Barrier island

Outside the Brigantine Ace Hardware store, Brian Graybill and his son Kyle, 7, of Brigantine, load sheets of plywood into a pickup truck to board up a newly constructed sliding glass door at his home. (Press photo by Barbara Errickson)

Nancy McAvey was like a lot of skeptical locals who were still unsure Saturday afternoon whether Hurricane Sandy would be as powerful as predicted.

“The only problem with the weathermen is they are the only people who can be wrong most of the time and still keep their job,” the North Wildwood resident said.

Still, she said she planned to evacuate her island home and head to Delaware County, Pa., to stay with her family, some of whom were driving down to help her.

“I think they just want to make sure I’m leaving,” she said.

Emergency management officials tried Saturday to at least get all barrier island residents to the mainland and away from the brunt of Sandy’s expected wind and flooding.

Cape May County has public shelters opening today at the Woodbine Developmental Center and Upper Township Middle School, while Ocean County is opening a shelter at the Brackman Middle School in Barnegat Township. The Cumberland County Technical Education Center in Bridgeton would also be open as a shelter today.

Gov. Chris Christie said Saturday that the state wants everyone evacuated from barrier islands by 4 p.m. today, and that after that emergency personnel would be blocking bridges so people could not get back on.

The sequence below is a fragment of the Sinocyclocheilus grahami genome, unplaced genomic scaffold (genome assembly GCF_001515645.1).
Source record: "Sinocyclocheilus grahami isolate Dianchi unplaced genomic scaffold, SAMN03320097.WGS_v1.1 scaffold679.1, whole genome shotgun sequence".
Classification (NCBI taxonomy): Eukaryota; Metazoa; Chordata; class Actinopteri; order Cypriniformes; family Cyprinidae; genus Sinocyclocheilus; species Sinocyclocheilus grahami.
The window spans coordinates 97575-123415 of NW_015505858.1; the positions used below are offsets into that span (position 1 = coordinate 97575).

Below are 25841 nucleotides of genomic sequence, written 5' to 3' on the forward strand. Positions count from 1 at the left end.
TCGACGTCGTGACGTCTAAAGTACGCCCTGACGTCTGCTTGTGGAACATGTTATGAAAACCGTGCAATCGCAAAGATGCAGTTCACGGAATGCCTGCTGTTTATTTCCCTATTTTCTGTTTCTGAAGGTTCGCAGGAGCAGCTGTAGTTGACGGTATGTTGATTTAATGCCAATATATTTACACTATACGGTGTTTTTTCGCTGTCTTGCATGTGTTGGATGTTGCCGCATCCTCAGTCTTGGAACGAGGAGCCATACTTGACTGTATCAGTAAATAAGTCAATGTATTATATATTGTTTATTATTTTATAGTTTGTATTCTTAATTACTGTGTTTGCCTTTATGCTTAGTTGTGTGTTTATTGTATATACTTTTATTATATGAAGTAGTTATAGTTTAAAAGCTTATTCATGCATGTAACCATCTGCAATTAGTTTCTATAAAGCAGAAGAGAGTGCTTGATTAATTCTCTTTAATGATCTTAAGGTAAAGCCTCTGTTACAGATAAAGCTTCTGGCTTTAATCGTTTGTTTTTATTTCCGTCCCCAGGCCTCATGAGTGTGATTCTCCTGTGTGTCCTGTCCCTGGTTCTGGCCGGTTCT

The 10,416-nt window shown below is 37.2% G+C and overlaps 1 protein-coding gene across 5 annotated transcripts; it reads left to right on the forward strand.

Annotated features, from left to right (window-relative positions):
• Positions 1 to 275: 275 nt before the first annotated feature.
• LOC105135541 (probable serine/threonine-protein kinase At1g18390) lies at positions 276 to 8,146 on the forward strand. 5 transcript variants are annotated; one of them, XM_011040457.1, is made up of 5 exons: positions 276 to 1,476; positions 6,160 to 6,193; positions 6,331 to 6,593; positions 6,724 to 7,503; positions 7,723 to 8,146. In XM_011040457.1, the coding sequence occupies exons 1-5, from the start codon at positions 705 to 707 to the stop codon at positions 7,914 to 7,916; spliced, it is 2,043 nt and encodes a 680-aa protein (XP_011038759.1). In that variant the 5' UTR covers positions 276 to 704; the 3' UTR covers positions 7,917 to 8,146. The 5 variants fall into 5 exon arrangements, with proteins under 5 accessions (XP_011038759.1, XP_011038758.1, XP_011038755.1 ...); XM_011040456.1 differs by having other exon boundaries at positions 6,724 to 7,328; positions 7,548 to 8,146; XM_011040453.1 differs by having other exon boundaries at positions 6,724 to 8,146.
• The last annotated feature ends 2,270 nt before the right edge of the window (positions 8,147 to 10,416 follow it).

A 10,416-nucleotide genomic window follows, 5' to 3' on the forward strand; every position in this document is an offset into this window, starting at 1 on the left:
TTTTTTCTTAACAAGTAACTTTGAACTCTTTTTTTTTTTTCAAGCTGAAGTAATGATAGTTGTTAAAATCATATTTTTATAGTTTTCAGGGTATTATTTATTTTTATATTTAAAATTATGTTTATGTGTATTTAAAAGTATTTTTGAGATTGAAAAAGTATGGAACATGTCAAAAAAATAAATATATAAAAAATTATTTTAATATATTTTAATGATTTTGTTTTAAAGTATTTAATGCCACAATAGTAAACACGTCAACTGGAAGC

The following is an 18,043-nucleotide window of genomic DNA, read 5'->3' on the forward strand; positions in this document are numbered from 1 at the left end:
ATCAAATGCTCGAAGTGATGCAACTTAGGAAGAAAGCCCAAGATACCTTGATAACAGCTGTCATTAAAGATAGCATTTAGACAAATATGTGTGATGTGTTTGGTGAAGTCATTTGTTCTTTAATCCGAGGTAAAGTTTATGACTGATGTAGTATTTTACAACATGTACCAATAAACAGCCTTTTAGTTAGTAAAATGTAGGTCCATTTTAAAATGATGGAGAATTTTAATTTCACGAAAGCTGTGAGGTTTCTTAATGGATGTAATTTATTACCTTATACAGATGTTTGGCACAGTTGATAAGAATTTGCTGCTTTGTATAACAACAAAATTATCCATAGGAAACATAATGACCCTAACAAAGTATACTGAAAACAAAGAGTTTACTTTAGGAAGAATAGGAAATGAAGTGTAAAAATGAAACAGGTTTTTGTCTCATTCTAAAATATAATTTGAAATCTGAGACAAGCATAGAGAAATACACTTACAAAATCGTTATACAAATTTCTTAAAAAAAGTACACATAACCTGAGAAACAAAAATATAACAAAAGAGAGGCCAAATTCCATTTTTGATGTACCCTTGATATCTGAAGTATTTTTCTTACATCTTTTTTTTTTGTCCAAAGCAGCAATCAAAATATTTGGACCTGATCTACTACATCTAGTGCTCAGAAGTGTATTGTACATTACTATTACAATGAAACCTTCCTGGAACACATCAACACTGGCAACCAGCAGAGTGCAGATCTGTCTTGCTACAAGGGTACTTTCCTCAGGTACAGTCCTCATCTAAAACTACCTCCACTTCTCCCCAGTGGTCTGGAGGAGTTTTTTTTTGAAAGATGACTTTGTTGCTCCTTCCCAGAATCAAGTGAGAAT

Thousands of locals therefore spent Saturday preparing to leave their homes behind. The sounds of circular saws cutting wood and hammers nailing boards could be heard echoing across most of the state’s barrier islands.

In Brigantine, Brian Graybill and his 7-year-old son, Kyle, stopped by a hardware store to get two four-by-eight pieces of plywood. Graybill said he is doing an extension on his house and needs the plywood to cover open areas for the doors.

Graybill said Saturday morning that he didn’t know where his family would stay during the storm. The Brigantine native said his family also lives on the island.

His main concern is flooding.

“Obviously, it’s out of our hands,” he said. “You have to let Mother Nature take its course, and hopefully it won’t be as bad as they think.”

Mary and Fran Gramkowski said they planned to evacuate their Brigantine house today, but on Saturday they were enjoying themselves at the Wildwood Buggy Bash in Wildwood Crest.

The event was a gathering of power-kiting enthusiasts. The sport uses kites to pull people seated in three-wheeled buggies or standing on various devices such as all-terrain skateboards and skis across the beach.

As Fran Gramkowski whipped around the sand in a go-kart with a sail attached, Mary Gramkowski said they would be going to their second home in Haddonfield, Camden County.

“What happens if the electric goes out? You don’t have heat, you can’t cook. Why not leave?” she said.

The Buggy Bash was supposed to continue today but ended Saturday because of the storm. Organizer Rich Miller said about 65 people were in town for the event, from many other states and Canada, and some were forced to leave days before they planned.

“There is a group of about 15 French Canadians who were planning to stay until Tuesday, but we told them they’ll probably have to bug out,” Miller said.

The Gramkowskis looked as if they were having a great time, but they said it was obvious they had to leave the shore today.

“You have to be safe,” Mary Gramkowski said. “It’s a lot easier to go somewhere and be safe than stay and be dead.”

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